The Swanson Lakes IBA is located at the north end of the Kenai Peninsula, about ten miles south of Anchorage across Turnagain Arm. The terrain is generally a flat to gently undulating topography of ancient glacial deposits. Lakes are the most noticeable feature; hundreds of lakes are scattered throughout the IBA. They drain into either the Moose or Swanson Rivers, which are both shallow streams that meander through poorly-drained swamps and muskeg flats. Surrounding the lakes are rounded hills and ridges rising up to a maximum of 295 feet in elevation.
Although not abundant, Trumpeter Swans are found throughout lakes, streams, and ponds of this IBA. A small number of swans overwinter at the outlet of Skilak Lake during mild winters. Swans are very sensitive to disturbance and may have an unsuccessful breeding season if high levels of human activity occur near their chosen nesting site; this wilderness IBA provides important protected habitat.
Red-throated Loons, an Audubon Alaska WatchList species of conservation concern, is present at the IBA but does not meet qualifying criteria. The Kenai NWR, with it's hundreds of lakes and ponds, has one of the highest densities of nesting Common Loons in North America.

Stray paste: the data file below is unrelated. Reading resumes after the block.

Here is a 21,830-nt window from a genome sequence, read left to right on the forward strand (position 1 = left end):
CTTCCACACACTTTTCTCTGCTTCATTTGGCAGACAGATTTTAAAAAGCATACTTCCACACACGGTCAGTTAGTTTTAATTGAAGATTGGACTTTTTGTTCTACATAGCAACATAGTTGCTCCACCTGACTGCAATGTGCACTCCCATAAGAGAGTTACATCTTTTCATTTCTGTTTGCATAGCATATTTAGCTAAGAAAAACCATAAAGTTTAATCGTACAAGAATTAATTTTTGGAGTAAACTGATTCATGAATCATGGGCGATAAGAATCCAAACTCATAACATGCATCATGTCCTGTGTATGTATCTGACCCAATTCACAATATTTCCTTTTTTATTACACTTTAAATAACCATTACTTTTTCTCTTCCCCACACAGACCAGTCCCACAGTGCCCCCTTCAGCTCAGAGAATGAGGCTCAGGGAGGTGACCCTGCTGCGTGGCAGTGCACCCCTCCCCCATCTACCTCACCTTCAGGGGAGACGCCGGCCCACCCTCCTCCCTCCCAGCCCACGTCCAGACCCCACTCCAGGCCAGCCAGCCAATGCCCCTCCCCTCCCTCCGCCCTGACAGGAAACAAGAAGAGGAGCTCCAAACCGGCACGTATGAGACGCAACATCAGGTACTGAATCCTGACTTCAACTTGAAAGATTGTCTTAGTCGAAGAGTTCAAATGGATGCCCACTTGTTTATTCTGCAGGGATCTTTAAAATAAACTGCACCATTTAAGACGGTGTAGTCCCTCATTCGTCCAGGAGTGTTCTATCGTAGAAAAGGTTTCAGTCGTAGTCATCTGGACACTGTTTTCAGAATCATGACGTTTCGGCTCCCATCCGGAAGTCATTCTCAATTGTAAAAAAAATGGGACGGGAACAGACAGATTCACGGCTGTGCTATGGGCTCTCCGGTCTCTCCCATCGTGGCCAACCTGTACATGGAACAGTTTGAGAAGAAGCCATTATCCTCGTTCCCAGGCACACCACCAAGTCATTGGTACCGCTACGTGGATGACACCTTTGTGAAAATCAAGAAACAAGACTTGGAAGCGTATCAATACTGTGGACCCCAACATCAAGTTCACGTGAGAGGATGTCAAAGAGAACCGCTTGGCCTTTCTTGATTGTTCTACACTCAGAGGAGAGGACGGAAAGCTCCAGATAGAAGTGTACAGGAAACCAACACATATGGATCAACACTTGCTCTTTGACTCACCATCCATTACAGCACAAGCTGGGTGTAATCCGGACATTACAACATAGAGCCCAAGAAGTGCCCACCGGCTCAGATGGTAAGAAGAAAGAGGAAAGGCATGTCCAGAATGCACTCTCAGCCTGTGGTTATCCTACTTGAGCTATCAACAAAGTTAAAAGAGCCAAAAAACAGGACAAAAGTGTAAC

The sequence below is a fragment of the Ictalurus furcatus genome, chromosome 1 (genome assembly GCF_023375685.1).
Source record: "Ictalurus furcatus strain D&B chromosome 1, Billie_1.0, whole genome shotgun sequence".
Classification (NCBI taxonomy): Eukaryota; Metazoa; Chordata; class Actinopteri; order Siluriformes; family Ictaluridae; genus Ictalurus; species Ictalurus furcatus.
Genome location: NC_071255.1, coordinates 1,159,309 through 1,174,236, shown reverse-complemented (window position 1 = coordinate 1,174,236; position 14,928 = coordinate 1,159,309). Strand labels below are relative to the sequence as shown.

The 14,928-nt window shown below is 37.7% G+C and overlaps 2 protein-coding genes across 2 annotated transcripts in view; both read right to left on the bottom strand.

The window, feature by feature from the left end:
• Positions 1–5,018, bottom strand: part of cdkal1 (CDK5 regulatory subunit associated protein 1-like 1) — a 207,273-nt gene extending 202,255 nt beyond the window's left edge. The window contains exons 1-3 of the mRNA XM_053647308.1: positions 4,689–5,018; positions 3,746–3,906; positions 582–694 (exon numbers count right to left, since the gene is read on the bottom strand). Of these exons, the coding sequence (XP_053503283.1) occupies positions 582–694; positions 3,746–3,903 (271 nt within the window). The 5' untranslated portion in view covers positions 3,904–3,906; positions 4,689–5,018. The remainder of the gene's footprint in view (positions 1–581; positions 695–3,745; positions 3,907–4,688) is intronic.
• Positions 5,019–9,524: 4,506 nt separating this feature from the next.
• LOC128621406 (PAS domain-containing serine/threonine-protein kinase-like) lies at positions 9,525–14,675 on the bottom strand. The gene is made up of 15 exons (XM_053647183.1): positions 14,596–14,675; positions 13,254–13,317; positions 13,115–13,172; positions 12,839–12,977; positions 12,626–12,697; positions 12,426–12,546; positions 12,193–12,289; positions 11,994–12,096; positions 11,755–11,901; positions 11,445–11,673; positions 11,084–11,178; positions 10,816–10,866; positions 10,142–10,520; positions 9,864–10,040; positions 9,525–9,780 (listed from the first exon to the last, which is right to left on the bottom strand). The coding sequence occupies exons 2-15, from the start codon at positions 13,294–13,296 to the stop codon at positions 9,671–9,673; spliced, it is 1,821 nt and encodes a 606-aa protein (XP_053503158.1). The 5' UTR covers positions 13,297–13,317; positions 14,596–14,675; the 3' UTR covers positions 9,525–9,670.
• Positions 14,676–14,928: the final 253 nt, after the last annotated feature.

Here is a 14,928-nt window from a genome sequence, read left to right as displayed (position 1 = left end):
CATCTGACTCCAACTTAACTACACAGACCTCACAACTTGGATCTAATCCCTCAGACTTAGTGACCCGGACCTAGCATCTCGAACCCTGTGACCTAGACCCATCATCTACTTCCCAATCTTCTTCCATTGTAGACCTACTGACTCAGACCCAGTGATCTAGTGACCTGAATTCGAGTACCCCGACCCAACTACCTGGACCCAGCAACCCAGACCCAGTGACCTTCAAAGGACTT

Swanson Lakes (Swan Lake BBS route) ranked number 2 (tied with 2 other sites: Petersville and Anchor River) in the protocol to identify migratory land bird habitats that support significant multi-species assemblages and concentrations. This IBA supports nine Partners in Flight priority species (Gray-cheeked Thrush, Golden-crowned Sparrow, Varied Thrush, Bohemian Waxwing, Rusty Blackbird, Townsend's Warbler, and White-winged Ccrossbill), as well as two Audubon Alaska WatchList species of conservation concern (Blackpoll Warbler, Olive-sided Flycatcher).
Disturbance to birds, recreation/tourism.
The Kenai Refuge has an ongoing biology program that encourages and supports research projects on the refuge. Banding and telemetry studies have documented local movements of swans among lakes on the Refuge, and their migratory movements to British Columbia and northwest Washington state where many overwinter.